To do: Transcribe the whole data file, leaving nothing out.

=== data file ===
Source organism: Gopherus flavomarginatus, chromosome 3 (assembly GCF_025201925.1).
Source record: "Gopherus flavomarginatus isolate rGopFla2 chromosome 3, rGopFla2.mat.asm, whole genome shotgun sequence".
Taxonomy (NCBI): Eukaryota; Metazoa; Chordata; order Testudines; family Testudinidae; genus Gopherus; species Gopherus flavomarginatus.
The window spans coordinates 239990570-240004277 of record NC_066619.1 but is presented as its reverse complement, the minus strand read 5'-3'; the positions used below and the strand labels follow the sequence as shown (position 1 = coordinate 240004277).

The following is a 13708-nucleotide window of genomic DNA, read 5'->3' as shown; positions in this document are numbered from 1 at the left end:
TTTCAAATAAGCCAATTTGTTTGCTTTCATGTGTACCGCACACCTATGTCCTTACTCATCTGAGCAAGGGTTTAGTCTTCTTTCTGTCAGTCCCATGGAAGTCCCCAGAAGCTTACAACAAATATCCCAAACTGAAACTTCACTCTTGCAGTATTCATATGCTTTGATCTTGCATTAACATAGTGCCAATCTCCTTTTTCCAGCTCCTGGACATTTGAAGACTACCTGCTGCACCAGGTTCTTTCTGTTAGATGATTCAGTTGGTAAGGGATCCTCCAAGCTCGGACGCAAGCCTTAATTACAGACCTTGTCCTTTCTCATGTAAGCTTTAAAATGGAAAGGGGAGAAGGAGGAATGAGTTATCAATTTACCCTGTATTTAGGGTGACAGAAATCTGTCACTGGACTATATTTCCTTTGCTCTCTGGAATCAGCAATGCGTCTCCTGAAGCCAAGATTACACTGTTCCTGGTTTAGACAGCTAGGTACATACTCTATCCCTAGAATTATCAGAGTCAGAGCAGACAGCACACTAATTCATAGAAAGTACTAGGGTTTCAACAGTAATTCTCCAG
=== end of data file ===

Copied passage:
Source organism: Gopherus flavomarginatus, chromosome 3 (assembly GCF_025201925.1).
Source record: "Gopherus flavomarginatus isolate rGopFla2 chromosome 3, rGopFla2.mat.asm, whole genome shotgun sequence".
Taxonomy (NCBI): Eukaryota; Metazoa; Chordata; order Testudines; family Testudinidae; genus Gopherus; species Gopherus flavomarginatus.
The window spans coordinates 239990570-240004277 of record NC_066619.1 but is presented as its reverse complement, the minus strand read 5'-3'; the positions used below and the strand labels follow the sequence as shown (position 1 = coordinate 240004277).

The following is a 13708-nucleotide window of genomic DNA, read 5'->3' as shown; positions in this document are numbered from 1 at the left end:
TTTCAAATAAGCCAATTTGTTTGCTTTCATGTGTACCGCACACCTATGTCCTTACTCATCTGAGCAAGGGTTTAGTCTTCTTTCTGTCAGTCCCATGGAAGTCCCCAGAAGCTTACAACAAATATCCCAAACTGAAACTTCACTCTTGCAGTATTCATATGCTTTGATCTTGCATTAACATAGTGCCAATCTCCTTTTTCCAGCTCCTGGACATTTGAAGACTACCTGCTGCACCAGGTTCTTTCTGTTAGATGATTCAGTTGGTAAGGGATCCTCCAAGCTCGGACGCAAGCCTTAATTACAGACCTTGTCCTTTCTCATGTAAGCTTTAAAATGGAAAGGGGAGAAGGAGGAATGAGTTATCAATTTACCCTGTATTTAGGGTGACAGAAATCTGTCACTGGACTATATTTCCTTTGCTCTCTGGAATCAGCAATGCGTCTCCTGAAGCCAAGATTACACTGTTCCTGGTTTAGACAGCTAGGTACATACTCTATCCCTAGAATTATCAGAGTCAGAGCAGACAGCACACTAATTCATAGAAAGTACTAGGGTTTCAACAGTAATTCTCCAG